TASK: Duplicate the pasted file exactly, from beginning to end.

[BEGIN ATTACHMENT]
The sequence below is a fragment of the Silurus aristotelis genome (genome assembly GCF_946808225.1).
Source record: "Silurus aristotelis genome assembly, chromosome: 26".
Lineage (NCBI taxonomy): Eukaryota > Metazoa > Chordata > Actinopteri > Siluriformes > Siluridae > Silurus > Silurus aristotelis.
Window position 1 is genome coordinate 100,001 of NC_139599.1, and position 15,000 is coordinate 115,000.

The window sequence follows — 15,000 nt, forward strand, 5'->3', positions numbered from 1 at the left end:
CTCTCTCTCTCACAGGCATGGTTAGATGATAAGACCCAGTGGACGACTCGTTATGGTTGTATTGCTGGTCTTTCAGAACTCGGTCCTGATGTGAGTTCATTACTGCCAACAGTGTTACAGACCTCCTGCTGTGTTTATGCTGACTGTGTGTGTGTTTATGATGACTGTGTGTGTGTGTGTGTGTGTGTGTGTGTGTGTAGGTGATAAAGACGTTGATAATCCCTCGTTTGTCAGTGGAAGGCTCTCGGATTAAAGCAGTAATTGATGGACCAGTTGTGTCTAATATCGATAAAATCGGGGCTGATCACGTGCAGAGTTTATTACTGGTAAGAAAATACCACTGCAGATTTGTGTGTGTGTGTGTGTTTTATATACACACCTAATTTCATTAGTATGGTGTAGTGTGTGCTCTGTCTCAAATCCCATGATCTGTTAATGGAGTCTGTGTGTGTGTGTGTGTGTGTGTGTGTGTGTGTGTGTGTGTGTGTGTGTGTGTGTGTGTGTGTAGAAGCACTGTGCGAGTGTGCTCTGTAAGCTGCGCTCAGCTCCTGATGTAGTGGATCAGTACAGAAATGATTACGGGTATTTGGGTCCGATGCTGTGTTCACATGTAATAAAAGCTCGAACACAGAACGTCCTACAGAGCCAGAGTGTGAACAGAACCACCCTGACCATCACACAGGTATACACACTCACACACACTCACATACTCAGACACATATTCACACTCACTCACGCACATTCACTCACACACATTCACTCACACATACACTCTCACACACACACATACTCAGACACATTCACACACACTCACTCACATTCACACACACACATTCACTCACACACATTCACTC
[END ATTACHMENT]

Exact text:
The sequence below is a fragment of the Silurus aristotelis genome (genome assembly GCF_946808225.1).
Source record: "Silurus aristotelis genome assembly, chromosome: 26".
Lineage (NCBI taxonomy): Eukaryota > Metazoa > Chordata > Actinopteri > Siluriformes > Siluridae > Silurus > Silurus aristotelis.
Window position 1 is genome coordinate 100,001 of NC_139599.1, and position 15,000 is coordinate 115,000.

The window sequence follows — 15,000 nt, forward strand, 5'->3', positions numbered from 1 at the left end:
CTCTCTCTCTCACAGGCATGGTTAGATGATAAGACCCAGTGGACGACTCGTTATGGTTGTATTGCTGGTCTTTCAGAACTCGGTCCTGATGTGAGTTCATTACTGCCAACAGTGTTACAGACCTCCTGCTGTGTTTATGCTGACTGTGTGTGTGTTTATGATGACTGTGTGTGTGTGTGTGTGTGTGTGTGTGTGTGTAGGTGATAAAGACGTTGATAATCCCTCGTTTGTCAGTGGAAGGCTCTCGGATTAAAGCAGTAATTGATGGACCAGTTGTGTCTAATATCGATAAAATCGGGGCTGATCACGTGCAGAGTTTATTACTGGTAAGAAAATACCACTGCAGATTTGTGTGTGTGTGTGTGTTTTATATACACACCTAATTTCATTAGTATGGTGTAGTGTGTGCTCTGTCTCAAATCCCATGATCTGTTAATGGAGTCTGTGTGTGTGTGTGTGTGTGTGTGTGTGTGTGTGTGTGTGTGTGTGTGTGTGTGTGTGTGTGTAGAAGCACTGTGCGAGTGTGCTCTGTAAGCTGCGCTCAGCTCCTGATGTAGTGGATCAGTACAGAAATGATTACGGGTATTTGGGTCCGATGCTGTGTTCACATGTAATAAAAGCTCGAACACAGAACGTCCTACAGAGCCAGAGTGTGAACAGAACCACCCTGACCATCACACAGGTATACACACTCACACACACTCACATACTCAGACACATATTCACACTCACTCACGCACATTCACTCACACACATTCACTCACACATACACTCTCACACACACACATACTCAGACACATTCACACACACTCACTCACATTCACACACACACATTCACTCACACACATTCACTC